Acid Communism. Probably one of Mark Fishers most evocative coinages, and yet the one that we have the least material on. Immediately it begs questions regarding what exactly the term Acid implies, the use of Communism as opposed to post-capitalism or other alternatives often strangely falling behind due to the manifold interpretations of the modifier. Ostensibly we only have a single unfinished introduction to a planned book and a few mentions here and there, and yet… while this doesn’t seem a whole lot to go on, from the material that’s there, it doesn’t seem unreasonable to trace the lines of Acid Communism through the rest of his work. Of course as a project in and of itself, it remained unfinished on Fishers death, but like every other project Fisher undertook, it can’t really be considered a walled off singular set of ideas, and it isn’t hard to sense the spectre of acid communism hanging over the rest of Fishers oeuvre. Here I want to attempt to sketch out this spectre, and to attempt, in the words of Jameson, and in the spirit of Fisher, to “read the imperceptible tremors of an unimaginable future”.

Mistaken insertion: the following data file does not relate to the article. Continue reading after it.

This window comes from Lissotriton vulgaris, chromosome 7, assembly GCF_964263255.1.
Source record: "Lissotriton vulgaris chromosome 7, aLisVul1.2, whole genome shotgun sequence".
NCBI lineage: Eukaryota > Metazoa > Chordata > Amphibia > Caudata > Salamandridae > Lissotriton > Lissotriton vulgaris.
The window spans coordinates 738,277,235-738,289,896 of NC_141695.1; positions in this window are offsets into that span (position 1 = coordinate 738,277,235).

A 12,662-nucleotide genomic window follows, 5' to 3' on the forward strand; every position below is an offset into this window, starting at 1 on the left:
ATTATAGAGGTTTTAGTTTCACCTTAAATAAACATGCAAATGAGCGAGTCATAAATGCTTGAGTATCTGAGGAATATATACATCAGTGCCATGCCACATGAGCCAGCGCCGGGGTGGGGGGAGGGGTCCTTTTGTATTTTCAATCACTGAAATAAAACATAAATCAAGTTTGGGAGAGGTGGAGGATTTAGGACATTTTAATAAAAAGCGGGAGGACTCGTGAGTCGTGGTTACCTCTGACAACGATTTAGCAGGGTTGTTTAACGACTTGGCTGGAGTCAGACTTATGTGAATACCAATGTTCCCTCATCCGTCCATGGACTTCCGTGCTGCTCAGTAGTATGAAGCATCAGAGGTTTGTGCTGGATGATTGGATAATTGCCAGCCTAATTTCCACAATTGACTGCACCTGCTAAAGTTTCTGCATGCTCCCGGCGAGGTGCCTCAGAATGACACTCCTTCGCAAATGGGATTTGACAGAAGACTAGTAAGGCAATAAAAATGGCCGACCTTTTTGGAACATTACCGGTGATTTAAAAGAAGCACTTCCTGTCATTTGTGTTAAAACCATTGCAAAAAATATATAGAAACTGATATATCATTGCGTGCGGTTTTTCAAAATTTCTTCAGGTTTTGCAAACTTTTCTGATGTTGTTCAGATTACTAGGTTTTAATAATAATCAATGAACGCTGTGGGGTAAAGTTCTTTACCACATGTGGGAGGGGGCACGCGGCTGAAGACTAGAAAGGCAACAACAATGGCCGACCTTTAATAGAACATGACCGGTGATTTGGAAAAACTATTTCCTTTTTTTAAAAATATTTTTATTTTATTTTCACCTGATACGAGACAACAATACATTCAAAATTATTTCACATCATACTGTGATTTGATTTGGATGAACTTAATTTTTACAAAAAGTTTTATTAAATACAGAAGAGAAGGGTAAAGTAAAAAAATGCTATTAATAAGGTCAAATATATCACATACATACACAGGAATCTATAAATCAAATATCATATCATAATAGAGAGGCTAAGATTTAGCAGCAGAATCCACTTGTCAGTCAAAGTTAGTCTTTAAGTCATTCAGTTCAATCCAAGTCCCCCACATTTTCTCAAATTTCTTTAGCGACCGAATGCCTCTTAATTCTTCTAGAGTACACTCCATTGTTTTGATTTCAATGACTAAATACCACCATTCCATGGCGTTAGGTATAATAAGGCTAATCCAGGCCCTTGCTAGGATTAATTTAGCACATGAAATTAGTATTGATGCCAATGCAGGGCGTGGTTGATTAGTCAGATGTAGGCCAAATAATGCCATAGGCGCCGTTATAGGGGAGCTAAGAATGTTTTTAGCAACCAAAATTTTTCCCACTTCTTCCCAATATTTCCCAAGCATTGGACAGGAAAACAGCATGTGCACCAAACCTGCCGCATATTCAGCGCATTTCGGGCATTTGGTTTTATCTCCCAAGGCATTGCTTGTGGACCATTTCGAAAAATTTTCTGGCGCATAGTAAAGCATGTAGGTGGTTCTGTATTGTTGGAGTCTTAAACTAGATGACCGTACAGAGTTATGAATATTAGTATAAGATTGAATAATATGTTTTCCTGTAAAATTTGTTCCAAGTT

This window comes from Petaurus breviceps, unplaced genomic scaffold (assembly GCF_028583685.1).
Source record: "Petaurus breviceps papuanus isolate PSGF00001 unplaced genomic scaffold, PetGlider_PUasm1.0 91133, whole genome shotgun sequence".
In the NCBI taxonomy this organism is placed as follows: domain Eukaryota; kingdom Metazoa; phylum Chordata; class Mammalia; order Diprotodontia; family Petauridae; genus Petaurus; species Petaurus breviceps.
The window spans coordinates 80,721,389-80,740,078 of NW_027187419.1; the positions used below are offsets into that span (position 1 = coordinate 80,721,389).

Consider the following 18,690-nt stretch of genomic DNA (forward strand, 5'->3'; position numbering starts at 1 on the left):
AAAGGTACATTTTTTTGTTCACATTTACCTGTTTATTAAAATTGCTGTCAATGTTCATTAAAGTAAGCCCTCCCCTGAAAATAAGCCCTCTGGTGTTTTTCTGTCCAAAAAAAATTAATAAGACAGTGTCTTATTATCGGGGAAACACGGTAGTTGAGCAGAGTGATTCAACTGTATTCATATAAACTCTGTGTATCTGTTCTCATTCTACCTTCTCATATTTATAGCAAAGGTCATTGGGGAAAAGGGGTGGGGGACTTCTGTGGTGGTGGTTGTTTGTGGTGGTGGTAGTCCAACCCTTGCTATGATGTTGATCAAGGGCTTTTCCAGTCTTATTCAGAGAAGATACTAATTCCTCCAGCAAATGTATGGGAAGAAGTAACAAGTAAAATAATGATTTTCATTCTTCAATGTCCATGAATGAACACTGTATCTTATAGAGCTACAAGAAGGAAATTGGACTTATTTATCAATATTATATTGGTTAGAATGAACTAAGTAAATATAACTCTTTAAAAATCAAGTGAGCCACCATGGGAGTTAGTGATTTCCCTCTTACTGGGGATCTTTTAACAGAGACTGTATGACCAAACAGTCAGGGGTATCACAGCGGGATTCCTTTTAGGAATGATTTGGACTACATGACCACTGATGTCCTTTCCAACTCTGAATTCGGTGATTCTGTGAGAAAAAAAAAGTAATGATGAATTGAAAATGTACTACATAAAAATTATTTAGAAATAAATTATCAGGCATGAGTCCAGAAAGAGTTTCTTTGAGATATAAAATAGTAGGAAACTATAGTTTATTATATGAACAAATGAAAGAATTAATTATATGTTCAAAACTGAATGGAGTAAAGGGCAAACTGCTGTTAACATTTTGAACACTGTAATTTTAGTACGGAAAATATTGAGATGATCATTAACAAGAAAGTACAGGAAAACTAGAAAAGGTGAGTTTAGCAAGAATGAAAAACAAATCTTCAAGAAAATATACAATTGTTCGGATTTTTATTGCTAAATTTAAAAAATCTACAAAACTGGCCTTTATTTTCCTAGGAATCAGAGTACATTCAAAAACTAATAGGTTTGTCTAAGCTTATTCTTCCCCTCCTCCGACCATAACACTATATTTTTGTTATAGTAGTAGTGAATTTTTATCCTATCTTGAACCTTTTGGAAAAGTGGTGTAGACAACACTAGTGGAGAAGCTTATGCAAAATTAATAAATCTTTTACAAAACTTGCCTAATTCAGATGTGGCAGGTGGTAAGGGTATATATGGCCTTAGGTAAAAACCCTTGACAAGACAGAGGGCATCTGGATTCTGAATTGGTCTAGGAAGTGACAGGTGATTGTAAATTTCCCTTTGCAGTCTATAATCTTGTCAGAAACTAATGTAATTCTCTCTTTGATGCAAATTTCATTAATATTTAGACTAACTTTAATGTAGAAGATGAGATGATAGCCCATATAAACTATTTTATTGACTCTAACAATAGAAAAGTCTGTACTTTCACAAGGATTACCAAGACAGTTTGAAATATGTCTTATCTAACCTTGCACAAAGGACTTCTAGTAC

The first, and core point, that I want to arrive at, is at the very beginning of the introduction, that being the reversal of political perspective;
“We on the left have had it wrong for a while: it is not that we are anti-capitalist, it is that capitalism, with all its visored cops , its teargas, and all the theological niceties of its economics, is set up to block the emergence of this red plenty.”